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They say necessity is the mother of invention. Nothing could be truer for Stephanie Conduff, a 35-year-old Cherokee mother of two for whom the need to pump breast milk privately, in public, inspired her to create the Leche Lounge in 2015.

“I was in the law library at school and was pumping breast milk in a side room when the janitor walked in on me. I felt really violated and started thinking about other women,” Conduff recalls her lightbulb moment. “I have family and friends who are hourly employees and don’t have offices or doors to close. And I thought, ‘What are they supposed to do?’”

This tribal lawyer got to work prototyping portable, modular lactation stations, and soon this “side gig” became a full-time, revenue-generating business. “It is really exciting to be providing a solution for women in the workplace and for businesses who want to meet the legal requirements and really empower families,” says Conduff, referring to federal and state requirements for businesses to provide private spaces for women to pump food for their babies.

NBM: You started Leche Lounge in May 2015. How has business been?

Stephanie: A lot has changed, especially since I returned from Project Entrepreneur’s accelerator program in New York City over the summer. This incredible experience really “accelerated” my business. We just completed our first international bid for eight Leche Lounges on a military base in Germany. And I recently submitted $200,000 in bids for other projects. But the way I like to quantify my success is by how many women we are able to keep in the workplace who can feed their babies that liquid gold that is so hard to come by without a private, reliable place to pump every three to four hours.

NBM: Tell us about the Project Entrepreneur experience.

Stephanie: Seven hundred female business founders applied for the five-week accelerator program and they picked only 10 women. I was one of them!  They gave me $15,000 to move to New York City for the summer and work exclusively on my business with their mentors. So, I packed up my 4-year-old daughter and my 18-month-old son and we moved to SoHo for the summer. My husband joined us for his two-week vacation. It was an experience of a lifetime. It took my business to, “We are all in!” and gave me the confidence to fight it out to success.

NBM: What did you learn specifically from this experience that helped with the Leche Lounge?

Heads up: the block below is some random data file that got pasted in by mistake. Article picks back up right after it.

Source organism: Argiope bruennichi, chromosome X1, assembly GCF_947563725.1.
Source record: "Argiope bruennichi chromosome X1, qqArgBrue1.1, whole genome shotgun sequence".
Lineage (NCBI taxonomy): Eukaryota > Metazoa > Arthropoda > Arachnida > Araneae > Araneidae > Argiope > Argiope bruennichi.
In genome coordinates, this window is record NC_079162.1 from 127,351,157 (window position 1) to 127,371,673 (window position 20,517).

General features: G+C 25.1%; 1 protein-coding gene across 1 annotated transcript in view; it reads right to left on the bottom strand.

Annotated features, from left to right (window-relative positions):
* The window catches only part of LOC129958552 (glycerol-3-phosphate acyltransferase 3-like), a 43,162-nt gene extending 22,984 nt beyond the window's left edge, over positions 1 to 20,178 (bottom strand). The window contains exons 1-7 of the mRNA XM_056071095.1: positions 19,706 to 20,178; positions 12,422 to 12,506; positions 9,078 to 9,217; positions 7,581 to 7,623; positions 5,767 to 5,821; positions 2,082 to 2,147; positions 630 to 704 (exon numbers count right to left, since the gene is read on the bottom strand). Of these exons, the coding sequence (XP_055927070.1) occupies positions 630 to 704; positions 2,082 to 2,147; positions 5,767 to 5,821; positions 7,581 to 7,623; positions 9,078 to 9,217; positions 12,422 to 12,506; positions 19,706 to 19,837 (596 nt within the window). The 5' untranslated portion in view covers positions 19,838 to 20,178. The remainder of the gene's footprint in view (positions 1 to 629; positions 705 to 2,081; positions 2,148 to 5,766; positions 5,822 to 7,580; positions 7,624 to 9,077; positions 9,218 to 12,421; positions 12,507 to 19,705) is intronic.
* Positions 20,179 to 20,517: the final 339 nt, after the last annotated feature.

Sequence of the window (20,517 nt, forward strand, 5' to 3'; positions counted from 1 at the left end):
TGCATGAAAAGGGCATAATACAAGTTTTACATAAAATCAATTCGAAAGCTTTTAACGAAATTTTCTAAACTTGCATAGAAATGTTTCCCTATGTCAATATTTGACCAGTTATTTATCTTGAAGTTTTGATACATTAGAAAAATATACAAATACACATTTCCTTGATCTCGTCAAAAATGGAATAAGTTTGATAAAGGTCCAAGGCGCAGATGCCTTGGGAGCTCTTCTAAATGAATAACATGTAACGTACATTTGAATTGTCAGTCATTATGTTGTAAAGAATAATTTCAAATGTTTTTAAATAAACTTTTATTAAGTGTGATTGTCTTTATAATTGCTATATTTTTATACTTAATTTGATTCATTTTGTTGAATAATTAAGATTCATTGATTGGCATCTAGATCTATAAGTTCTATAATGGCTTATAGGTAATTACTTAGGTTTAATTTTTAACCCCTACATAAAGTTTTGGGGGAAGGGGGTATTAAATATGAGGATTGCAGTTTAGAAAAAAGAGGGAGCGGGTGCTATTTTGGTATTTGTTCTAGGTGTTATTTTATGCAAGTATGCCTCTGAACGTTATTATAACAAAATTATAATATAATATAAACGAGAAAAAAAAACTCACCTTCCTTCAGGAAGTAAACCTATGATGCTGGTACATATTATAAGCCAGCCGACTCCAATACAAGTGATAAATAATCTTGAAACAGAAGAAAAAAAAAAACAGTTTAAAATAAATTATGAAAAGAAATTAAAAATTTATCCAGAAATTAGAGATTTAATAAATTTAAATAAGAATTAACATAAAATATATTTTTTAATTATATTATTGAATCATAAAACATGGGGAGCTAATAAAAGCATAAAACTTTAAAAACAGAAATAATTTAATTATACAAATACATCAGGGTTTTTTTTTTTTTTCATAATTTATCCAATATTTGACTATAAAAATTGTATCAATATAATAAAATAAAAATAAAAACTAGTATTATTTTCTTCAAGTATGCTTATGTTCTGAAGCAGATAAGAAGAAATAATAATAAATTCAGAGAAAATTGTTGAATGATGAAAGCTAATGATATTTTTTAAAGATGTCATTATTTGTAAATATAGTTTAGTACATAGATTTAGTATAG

Stephanie: It was really empowering to learn about the benefits of being a female founder and the general negativity surrounding it. I got a better understanding of venture capital, too. Last year, Forbes reported that only 2 percent of venture capital went to female founders, which is hard to believe. I also met with a lot of investors and was able to put together a good advisory team. I left with the tools necessary to find strategic investments when I need them.

NBM: Who are your clients?

Stephanie:  Moms are the end users. But our paying customers are human resource directors, facility managers, casino operators and other decision makers. We work with a lot of e-commerce and fulfillment centers, places with a 24-hour, third-shift workforce where you have over a million square feet and efficiency is important. For a woman to lactate, she must clock out, walk to her locker, go to a specified room, pump, store her milk somewhere and walk back to her work space. It can take from 30 to 40 minutes in these larger facilities. Our portable Leche Lounges provide a more efficient, time-saving solution. Oklahoma State University, the United States Air Force and the Chickasaw Nation’s WinStar World Casino and Resort have been supportive clients and partners from the very beginning.

NBM: How many employees do you have?

Stephanie: About 30—full-time, part-time and consultant-based—all from the Cherokee Nation. All our manufacturing is done on the Cherokee Nation, too. My employees work in sales, graphic and web design, government procurement, marketing and advertising, installation, prototype design, engineering, manufacturing, insurance, project management and bid estimation. It takes a lot to get a company off the ground!

NBM: How large are the lactation suites?

Stephanie: They are 36 square feet and ADA-accessible for wheelchairs. They are made of a high-end manufactured wood product, and we use food-grade materials on the inside so it is easy to wipe down and keep clean, like in a restaurant. That’s how we perceive our space—as a place to prepare food. We work with each client to provide a curated mom experience, and many lactation suites are equipped with a multi-user, hospital-grade breast pump.

NBM: How much do they cost?

Stephanie: They range from $14,000 to $24,000, depending on the client’s needs. There are a lot of advantages to a more modular solution. It is less expensive than a traditional construction buildout. And if you don’t need it, you can break it down and store it away until someone requests it again.

NBM: How has being a lawyer helped your business?

Stephanie:  Many employers don’t understand that there is a legal mandate to provide a private space for female employees to pump breast milk, so I am able to explain that. It’s been nice to be that advocate for these women, who may feel uncomfortable going to human resources after they return from maternity leave. Some tribes even have lactation policies. The Chickasaw Nation has proactively identified that this is a priority for its citizens and employees. Its lactation policy is very empowering to women.

NBM: What are you most proud of?

Stephanie: So far, we are completely self-funded through our family’s earnings and we have built up the business from revenue only. We still have 100 percent equity in the company. And we are Native-owned and -operated, which is a great source of pride for me.

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